|Marin Conservation League | 175 N. Redwood Dr., Ste. 135 | San Rafael CA 94903 | Tel 415.485.6257 | Fax 415.485.6259
Port Sonoma Marina lies just east and south of the Highway 37 bridge over the Petaluma River that divides Marin from Sonoma County. It is surrounded by low-lying ranch lands and wetlands that make up the large complex of former tidelands in Marin, Sonoma, and Napa Counties that were diked off from San Pablo Bay many decades ago. As a consequence of diking, most of these lands have subsided below mean sea level (MSL).
In July 2011, the owners of Port Sonoma, without full environmental review, were granted a permit by Sonoma County to receive 20 million cubic yards of dredge materials from sites around San Francisco and San Pablo Bays over a 20-year period and transfer them to the 528-acre Lower Ranch (aka Carneros Ranch,) immediately north of the port and Highway 37. As in the other diked lands, the elevation of the ranch currently is about minus 1-foot MSL. In January 2012, however, the developer agreed to a full environmental review.
As of summer 2013, the plan has apparently been withdrawn.The developer is looking into other options.
Located between Highway 37 and San Pablo Bay, Port Sonoma has been the focus of controversy on more than one occasion as the owners have sought to enhance its economic value. In 2006, Port Sonoma began pumping mud from dredging operations in Bel Marin Keys, across the Petaluma River, onto the Carneros Ranch, over which the Sonoma Land Trust holds an agricultural conservation easement. Although the land owner claimed it was a “demonstration project,” the Land Trust was justifiably concerned over the owner’s future plans and the threat to its easement.
In 2006 the Land Trust, joined by the Coastal Conservancy and the California Council of Land Trusts, filed suit to enforce the terms of the easement. After three years of litigation, a settlement was reached which allowed the landowners to place dredge material on the ranch according to strict protocols and performance standards, with the requirement that the affected farm land would remain in permanent agricultural production.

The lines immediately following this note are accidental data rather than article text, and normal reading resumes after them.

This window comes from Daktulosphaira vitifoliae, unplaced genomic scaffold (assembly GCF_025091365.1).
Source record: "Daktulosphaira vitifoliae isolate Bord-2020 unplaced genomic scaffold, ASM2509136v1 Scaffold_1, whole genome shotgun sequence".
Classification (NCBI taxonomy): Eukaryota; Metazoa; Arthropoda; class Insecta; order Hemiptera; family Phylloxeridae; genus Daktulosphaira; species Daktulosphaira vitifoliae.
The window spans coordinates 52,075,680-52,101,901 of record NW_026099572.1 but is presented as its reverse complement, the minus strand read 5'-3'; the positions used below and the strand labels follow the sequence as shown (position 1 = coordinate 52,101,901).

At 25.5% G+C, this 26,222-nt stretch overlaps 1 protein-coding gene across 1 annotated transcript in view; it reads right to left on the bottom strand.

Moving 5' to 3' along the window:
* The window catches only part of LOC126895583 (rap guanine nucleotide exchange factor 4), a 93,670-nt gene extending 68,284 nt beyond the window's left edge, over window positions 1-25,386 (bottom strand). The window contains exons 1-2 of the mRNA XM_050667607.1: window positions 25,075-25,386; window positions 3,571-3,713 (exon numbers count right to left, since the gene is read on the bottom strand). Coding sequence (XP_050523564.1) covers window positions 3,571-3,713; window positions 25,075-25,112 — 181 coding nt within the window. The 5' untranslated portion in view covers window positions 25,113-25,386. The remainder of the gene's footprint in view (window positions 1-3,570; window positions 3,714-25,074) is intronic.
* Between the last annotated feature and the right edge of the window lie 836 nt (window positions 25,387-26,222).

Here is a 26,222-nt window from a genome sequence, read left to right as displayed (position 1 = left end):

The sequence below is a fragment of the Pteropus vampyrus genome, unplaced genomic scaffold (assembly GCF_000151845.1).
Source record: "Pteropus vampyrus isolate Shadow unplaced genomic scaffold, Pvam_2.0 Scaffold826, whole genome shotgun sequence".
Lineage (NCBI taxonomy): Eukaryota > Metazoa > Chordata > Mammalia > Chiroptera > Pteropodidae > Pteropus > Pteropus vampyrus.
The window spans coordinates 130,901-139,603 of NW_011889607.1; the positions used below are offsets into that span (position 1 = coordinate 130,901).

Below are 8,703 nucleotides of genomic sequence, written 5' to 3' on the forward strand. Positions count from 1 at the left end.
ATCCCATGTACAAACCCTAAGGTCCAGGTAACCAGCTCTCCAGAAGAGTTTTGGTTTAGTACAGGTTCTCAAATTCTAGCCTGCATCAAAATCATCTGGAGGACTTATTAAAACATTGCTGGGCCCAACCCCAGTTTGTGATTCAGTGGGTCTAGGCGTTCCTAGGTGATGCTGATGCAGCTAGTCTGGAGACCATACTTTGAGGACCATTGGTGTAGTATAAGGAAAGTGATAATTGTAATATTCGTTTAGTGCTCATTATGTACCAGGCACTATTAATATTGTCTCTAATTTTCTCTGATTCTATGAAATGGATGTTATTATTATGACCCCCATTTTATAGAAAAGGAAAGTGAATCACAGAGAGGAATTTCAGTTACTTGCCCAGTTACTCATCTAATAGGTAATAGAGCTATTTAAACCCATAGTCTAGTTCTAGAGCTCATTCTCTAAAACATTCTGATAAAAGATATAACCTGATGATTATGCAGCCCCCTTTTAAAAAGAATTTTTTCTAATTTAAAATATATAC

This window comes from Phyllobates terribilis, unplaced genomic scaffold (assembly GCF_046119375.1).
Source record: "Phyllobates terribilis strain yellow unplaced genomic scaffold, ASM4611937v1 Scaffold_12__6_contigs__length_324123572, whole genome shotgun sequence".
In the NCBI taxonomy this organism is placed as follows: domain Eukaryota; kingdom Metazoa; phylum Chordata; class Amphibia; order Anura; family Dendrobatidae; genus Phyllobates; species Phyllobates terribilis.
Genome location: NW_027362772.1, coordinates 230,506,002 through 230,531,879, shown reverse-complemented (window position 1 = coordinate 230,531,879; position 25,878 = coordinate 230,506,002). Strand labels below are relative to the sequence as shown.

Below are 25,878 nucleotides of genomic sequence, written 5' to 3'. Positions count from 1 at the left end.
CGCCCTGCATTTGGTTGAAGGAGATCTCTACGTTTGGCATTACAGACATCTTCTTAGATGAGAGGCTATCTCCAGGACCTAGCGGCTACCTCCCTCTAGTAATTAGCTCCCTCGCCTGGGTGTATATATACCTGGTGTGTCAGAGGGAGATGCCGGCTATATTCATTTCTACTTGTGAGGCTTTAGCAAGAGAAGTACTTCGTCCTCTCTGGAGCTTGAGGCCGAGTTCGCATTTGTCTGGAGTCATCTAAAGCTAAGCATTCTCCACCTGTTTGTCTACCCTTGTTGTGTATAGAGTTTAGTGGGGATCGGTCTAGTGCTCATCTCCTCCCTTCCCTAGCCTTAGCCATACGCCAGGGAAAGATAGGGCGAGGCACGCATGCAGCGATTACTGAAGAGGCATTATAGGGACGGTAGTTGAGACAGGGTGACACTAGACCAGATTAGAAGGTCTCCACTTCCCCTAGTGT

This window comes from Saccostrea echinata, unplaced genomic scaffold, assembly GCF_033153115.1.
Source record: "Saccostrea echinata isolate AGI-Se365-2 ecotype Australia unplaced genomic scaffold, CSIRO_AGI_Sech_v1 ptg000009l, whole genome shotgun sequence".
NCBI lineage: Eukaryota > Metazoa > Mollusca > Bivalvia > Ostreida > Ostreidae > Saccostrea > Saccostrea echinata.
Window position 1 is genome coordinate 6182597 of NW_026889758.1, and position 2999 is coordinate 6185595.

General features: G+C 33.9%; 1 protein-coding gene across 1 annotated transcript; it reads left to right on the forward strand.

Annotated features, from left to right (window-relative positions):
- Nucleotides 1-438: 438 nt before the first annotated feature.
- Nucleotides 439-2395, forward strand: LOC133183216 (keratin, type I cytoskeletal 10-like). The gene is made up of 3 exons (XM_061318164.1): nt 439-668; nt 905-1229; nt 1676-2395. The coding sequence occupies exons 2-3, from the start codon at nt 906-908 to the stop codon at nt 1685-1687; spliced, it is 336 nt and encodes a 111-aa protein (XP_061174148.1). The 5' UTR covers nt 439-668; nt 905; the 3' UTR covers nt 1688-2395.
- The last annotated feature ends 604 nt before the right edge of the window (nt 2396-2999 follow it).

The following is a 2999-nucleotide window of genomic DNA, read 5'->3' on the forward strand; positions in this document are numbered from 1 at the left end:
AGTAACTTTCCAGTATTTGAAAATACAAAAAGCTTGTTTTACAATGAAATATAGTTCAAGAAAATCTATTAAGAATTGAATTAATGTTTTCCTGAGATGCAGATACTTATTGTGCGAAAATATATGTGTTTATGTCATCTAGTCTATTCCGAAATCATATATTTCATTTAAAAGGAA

Impacts of the operation
In granting Port Sonoma a permit to transfer the dredge materials, the Sonoma County Board of Zoning Adjustments (BZA) required a Mitigated Negative Declaration of Impact to be prepared, but did not require an Environmental Impact Report (EIR), even though the potential impacts of the project are substantial.
According to the permit issued by the BZA, the port will barge and truck over one million cubic yards of dredge spoils per year for the next 20 years, with the objective of raising the elevation of the ranch to about 7 feet above mean sea level. Although most of the dredged material will be shipped to Port Sonoma by barge and then pumped to the site, the permit would allow over 20 percent to be shipped by truck over local highways.
Among other environmental concerns, the air quality impacts from the large number of diesel powered barges and trucks need to be evaluated, as do traffic impacts on Highway 37 from up to 7,400 annual dump truck trips. The large volume of barge traffic anticipated by the project also could impact the quality of Bay waters. In addition, if used as a dredge material transfer facility, the port, which is currently zoned for marina and visitor serving recreation, would become a de facto industrial facility. Raising the elevation of the ranch also presents a future threat to its continued use for agriculture and suggests a possible long-term plan to eventually convert the filled land to some other use, notwithstanding the agricultural easement and its enforcement.
Additionally, filling the land would preclude the option of ever restoring it to its historic, wetland condition.
In spite of Port Sonoma’s proximity to Marin County across the Petaluma River, no Marin County entity received notice of the permit hearing. MCL learned about the project only recently and has participated in a series of meetings with the Sonoma Group Sierra Club, Marin Audubon Society, Black Point Improvement Club, Sonoma County Water Coalition, and others.
The appeal focuses on the need for an EIR to be prepared before a project of this magnitude can be permitted, given the potential for long-term significant impacts on Bay waters, air quality, transportation, Petaluma River wetlands in both Sonoma and Marin Counties, growth potential and other impacts, and the need for mitigation.
2012 Documents and Correspondence
October 26, 2012; MCL comments on Carneros Ranch scoping